–      Has Europe missed its opportunity to set a clear migration agenda with development countries?  What about the new European Pact on Migration and Asylum?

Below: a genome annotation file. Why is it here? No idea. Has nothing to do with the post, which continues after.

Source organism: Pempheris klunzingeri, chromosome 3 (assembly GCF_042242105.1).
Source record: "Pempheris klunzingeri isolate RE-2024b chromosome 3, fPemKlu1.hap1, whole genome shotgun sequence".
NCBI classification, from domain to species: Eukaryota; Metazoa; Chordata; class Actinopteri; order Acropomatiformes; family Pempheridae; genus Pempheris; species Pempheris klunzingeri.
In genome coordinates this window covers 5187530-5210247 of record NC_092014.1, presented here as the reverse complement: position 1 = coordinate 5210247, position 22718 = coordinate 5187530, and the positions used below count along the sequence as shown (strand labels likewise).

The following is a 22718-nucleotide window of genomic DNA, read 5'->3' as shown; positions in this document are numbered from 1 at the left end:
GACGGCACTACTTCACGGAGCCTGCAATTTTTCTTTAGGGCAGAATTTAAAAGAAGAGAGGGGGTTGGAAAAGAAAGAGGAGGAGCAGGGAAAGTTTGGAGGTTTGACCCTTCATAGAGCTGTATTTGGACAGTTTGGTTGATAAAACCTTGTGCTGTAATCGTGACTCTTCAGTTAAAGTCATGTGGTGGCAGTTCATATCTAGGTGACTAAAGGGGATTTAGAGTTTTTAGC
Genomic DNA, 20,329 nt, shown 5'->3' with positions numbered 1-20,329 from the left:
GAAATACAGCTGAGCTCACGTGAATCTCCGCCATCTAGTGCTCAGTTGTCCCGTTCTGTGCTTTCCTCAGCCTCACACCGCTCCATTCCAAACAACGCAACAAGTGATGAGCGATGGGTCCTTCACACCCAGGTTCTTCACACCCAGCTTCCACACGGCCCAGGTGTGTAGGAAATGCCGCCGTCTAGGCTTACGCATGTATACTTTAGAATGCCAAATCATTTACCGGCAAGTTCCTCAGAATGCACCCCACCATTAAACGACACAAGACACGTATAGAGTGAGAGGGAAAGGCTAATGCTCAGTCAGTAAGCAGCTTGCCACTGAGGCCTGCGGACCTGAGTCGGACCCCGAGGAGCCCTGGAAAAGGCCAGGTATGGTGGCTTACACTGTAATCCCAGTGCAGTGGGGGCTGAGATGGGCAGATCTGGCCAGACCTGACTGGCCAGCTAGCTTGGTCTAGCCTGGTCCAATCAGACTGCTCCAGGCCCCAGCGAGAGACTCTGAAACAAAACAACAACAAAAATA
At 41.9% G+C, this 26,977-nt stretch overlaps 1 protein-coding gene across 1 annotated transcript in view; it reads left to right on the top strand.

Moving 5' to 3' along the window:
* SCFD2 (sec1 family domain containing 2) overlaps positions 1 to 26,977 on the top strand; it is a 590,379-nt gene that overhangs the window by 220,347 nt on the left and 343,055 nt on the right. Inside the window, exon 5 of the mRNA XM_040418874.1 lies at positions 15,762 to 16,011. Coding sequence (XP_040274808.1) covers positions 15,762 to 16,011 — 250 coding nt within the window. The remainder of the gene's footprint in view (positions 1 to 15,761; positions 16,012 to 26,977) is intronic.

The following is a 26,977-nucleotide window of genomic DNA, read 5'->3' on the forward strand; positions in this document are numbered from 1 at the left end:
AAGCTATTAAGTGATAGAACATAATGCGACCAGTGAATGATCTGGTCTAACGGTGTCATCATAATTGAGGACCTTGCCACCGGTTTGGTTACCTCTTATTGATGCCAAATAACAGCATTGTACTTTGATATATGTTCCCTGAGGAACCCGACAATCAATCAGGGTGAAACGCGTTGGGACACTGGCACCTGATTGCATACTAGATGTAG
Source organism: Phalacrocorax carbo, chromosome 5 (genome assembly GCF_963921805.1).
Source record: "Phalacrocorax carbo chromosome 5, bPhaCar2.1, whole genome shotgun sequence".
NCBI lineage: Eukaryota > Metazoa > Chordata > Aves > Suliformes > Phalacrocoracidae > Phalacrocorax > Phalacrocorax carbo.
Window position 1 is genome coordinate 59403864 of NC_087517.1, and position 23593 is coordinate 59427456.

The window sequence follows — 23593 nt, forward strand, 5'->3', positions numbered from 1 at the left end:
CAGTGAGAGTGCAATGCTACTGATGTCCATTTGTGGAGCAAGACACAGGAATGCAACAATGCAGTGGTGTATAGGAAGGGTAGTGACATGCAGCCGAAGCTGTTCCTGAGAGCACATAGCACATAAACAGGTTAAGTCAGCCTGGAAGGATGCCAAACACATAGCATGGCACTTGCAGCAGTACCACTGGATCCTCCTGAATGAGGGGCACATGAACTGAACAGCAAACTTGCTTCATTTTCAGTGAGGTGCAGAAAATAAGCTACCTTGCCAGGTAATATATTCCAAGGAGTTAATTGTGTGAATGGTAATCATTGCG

Yes, till now, we have failed to establish a clear migration agenda offering some limited but positive prospects for a legal migration. The problem is not at the level of the European institutions but at the leadership of our 27 EU member states, unable to achieve a political consensus in setting the basis for a coherent migration policy. We have to be realistic, there is little chance things will move positively at that level in the near future. The only option is probably to build a common position between the EU member states willing to go forward. We have succeeded in initiating the Schengen process with a few countries on board and then extending it to an acquis communautaire. The same is true with the introduction of the EURO. Once we are able to offer some prospects of legal migration, even if limited, we will reduce the pressure of the illegal migration and the influence of smugglers and traffickers, who presently exert a sort of “monopoly” over migration. In that sense, the European Union’s pact on migration and asylum, that is now being processed through the European institutions and should be completed by the spring of 2024, offers significant progress creating the basis for future voluntary and solidarity mechanisms. This will eventually help assist with crisis management and improve the cooperation in search and rescue operations. The European Asylum Agency shall offer new tools to support the Member States in speeding up their asylum procedures. However, as yet there is no real solution for creating an EU common migration policy. There is still a long way to go! This is my first impression.